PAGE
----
Keynote: Meet the real Erin Brockovich

Video Transcription

Um It is really nice to be here today um with all of you and thank you so much. E I'm going to try to get as much out as I can in a short amount of time. I feel like Steven Soderbergh when I first met him.So he was the director of the film, Aaron Brockovich. He said the hardest thing I'm gonna do is take all this information and condensing it into two hours. So I have to take all of that that got condensed into two hours and condensed it into 50 minutes. It's not that easy, but um it's really good to be here this afternoon and I'm really excited to be a part of your event. Thank you for having me. So, uh thank you. So, like I said, for about the next 50 minutes or so, I hope to share with you. I am certainly not here to deliver a lecture. Uh That's one thing that scares me off because I generally will be the one in the back of the room just doing this. Can we stop already? So I'm here today to share a story or two, some thoughts, ideas that I hope can resonate with all of you. Um What I've learned in my journey of life and how I took my own struggles, my own insecurities and yes, I have them. I'm more comfortable being me than anything.

And so I know people think of me as a badass and I can get there, but I just don't like bust into a meeting and start dropping F bombs. It takes me a while for you to finally irritate me enough that I might go. Whoa, whoa, stop. So I want you to know that I'm also a person that has insecurities. I have vulnerabilities. I'm just like you. I found myself more uncomfortable when the film came out because I felt that it separated me somehow and I'm the one that wants to jump up on stage and start the Beatles song. I am you, you or me. We are all together. So I'm just gonna share those stories and hopefully we can have some fun. I'm not here to offer a bunch of scientific advice or facts, but rather a human insight on how we could overcome our obstacles. And I hope to pass on to you empowerment and the next generation of our leaders. I cannot think of a moment in time over the past 30 years where my environmental advocacy work has been more critical and how I need to reach more people to take action and get involved in supporting the environment in your community.

And most importantly, ourselves, we're always there for everyone else and I think we forget ourselves. I think we get disconnected from ourselves. And I know when I do, I can get lost during COVID, I released my book called Superman's Not coming. While it is about our water crisis, it can apply to a whole lot of things and everything. Frankly that we do in life. I did figure out prince Charming was not coming for me either. But here's the thing, there's things that you can do about it and you don't need that to get things done in your life. I know we've all heard lots and lots of talk but the time is truly upon us that we need to act, we need to be involved. I am excited because I truly believe citizen science is here. And what I mean by that is and I'm gonna get into a little bit of that. But citizen science, I respect science and we need science. But when I get in these communities and they've been drinking poisoned water for years and they understand the chemicals and they have sick Children, they're often not heard.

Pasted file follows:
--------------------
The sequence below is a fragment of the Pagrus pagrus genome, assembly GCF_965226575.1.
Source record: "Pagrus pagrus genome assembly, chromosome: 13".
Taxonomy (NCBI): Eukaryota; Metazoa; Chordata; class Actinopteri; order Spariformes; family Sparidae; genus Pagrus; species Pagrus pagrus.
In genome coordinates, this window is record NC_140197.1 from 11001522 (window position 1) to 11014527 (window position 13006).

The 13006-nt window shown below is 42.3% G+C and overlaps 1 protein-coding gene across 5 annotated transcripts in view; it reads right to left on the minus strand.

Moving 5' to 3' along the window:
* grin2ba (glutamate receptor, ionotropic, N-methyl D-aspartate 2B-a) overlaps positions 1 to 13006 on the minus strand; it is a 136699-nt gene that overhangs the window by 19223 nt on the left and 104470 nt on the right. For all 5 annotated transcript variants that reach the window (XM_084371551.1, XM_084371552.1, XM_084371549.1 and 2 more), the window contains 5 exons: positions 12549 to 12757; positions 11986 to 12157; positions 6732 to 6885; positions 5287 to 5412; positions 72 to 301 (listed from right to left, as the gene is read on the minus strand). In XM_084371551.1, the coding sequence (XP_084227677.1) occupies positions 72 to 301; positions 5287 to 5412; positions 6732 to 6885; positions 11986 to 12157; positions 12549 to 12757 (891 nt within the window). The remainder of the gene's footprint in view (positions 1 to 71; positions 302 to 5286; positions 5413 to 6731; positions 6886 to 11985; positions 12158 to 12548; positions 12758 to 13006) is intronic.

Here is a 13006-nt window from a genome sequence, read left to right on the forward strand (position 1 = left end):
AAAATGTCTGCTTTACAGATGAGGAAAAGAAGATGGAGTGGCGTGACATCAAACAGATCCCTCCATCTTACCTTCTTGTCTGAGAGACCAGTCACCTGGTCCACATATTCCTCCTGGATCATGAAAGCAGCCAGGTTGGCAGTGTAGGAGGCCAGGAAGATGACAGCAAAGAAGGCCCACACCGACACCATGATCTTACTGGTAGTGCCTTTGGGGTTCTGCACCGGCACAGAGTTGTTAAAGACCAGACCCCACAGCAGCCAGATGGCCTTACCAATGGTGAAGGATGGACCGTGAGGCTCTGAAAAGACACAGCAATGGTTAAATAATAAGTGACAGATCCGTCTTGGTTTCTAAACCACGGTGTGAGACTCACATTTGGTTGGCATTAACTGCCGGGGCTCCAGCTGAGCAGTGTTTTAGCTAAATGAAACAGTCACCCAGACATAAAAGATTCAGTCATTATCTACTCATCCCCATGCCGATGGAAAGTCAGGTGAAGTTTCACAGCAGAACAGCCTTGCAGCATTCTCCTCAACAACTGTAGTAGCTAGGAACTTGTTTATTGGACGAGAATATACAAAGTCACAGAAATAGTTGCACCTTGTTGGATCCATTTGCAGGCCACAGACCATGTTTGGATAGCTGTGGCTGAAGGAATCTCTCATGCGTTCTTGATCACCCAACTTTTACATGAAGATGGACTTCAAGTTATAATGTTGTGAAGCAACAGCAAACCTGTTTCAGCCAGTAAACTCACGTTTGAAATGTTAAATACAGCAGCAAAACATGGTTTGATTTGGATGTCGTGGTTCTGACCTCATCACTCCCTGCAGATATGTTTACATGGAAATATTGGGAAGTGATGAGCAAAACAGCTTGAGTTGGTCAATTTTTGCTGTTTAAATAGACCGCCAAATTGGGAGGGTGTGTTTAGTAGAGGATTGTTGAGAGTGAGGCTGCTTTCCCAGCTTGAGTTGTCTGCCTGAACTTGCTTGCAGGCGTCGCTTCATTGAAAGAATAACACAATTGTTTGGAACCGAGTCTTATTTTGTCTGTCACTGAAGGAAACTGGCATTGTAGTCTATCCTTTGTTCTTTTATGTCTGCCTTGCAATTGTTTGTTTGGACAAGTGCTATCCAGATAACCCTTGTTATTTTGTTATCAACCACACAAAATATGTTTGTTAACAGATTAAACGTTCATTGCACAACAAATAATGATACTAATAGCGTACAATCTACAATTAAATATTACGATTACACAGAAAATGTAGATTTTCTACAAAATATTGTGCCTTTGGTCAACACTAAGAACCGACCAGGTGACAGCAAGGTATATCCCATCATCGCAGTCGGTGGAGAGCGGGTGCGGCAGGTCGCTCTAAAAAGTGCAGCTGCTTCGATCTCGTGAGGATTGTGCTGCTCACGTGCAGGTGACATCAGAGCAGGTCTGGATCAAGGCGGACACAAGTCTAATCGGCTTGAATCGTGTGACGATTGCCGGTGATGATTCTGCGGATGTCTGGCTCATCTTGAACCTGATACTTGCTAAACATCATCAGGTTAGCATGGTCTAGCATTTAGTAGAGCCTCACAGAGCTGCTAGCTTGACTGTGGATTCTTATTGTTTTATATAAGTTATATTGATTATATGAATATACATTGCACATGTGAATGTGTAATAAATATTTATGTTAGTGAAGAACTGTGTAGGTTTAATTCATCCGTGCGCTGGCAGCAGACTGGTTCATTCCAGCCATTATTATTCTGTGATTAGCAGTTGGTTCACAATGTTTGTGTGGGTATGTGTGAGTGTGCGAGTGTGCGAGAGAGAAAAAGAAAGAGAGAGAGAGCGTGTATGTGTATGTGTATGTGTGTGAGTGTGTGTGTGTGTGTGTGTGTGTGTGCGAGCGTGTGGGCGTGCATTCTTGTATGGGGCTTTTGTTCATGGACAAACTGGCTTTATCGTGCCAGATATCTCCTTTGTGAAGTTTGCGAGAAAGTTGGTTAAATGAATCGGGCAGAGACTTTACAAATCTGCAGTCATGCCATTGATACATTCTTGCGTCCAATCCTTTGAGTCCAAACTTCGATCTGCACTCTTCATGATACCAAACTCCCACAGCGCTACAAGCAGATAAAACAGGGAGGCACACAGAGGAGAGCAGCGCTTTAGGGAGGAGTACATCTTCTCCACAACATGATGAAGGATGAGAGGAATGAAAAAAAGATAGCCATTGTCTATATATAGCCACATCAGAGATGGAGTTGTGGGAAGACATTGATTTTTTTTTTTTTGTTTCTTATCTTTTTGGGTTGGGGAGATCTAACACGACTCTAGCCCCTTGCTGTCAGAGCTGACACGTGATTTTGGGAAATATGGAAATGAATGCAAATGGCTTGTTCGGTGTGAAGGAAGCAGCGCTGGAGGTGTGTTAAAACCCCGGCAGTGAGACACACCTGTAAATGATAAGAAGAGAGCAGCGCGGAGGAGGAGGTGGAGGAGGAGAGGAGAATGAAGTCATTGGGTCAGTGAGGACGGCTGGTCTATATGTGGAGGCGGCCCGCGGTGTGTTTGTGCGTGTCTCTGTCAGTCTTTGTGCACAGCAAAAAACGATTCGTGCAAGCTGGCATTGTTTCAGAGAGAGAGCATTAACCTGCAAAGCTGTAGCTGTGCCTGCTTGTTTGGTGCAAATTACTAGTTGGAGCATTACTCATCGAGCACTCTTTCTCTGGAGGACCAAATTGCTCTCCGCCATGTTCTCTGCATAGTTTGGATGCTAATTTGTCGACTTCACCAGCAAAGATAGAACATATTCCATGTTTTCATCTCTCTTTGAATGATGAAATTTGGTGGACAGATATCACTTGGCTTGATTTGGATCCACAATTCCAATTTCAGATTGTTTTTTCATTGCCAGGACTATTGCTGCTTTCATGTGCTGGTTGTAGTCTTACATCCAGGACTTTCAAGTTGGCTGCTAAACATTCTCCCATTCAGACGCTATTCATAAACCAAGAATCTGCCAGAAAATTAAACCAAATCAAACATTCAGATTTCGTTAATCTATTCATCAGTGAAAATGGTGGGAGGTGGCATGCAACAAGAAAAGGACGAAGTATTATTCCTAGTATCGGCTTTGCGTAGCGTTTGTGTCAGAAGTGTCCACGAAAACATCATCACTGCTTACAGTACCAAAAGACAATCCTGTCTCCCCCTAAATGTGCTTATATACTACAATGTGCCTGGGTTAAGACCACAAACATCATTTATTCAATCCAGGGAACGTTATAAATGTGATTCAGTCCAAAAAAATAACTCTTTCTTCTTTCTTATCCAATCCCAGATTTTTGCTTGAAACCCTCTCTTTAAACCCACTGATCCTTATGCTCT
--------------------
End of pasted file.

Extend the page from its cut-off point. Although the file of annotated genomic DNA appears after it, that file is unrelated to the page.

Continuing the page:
But the moment for citizen science, us, those that are living and breathing in that environment, know the science and we need people to listen to what has happened. I think that there is a real critical moment that's happening and citizen science will start to rise up. We need to listen more and we need to listen, not to reply but to understand someone else and our communities in ourselves. So I believe that we are in a very pivotal moment. I know we've all been through a lot with COVID, right? COVID, in hindsight will be our gift that we thought would be the worst thing to happen to us. The last thing that I said in February 2020 I did not predict COVID, but I've been a part of the world and we were getting out of control. We are spinning around, running around, go here, go there, less time, less energy, less motivation. And I said, if we're not careful and we don't take that time for ourselves a moment for self renewal, just stop and breathe, we're gonna get shut down, never thinking that it would be COVID. But I always visualize it like the great computer, most of you are in technology, right? So, you know, there's a lot of data comes into the computer and that blue dot That just spins around and around and around.

That was us just spinning around and around and around and around and at a point where enough and no data could come in, we went down and I think that gave us a time out whether we liked it or not to breathe, to reboot to look at what was going on around us. So I think this time we're in a great reset, a great reboot and just like a computer when it sorts it all out, it will fire back up. We are on the verge of firing back up. Not just where I'm from in the United States, but at a global level, I can feel it. I'm one of those people, I could go along with songs all the time. You know, Michael Jackson. Can you feel it? Can you feel it? I'm one of those people that feels things and senses things and I've been that way my whole life, you have that same power. And so part of what I want to share today with you is just that. But today we've been through a lot, but I am excited and I have a lot of hope for us that finally the great reset and the great reboot is here just like all of you. I had a lot of time on my hands during COVID to think and think and think and think I want you to know that's a very dangerous thing. It is. And I felt like I was doctor Googling myself to death.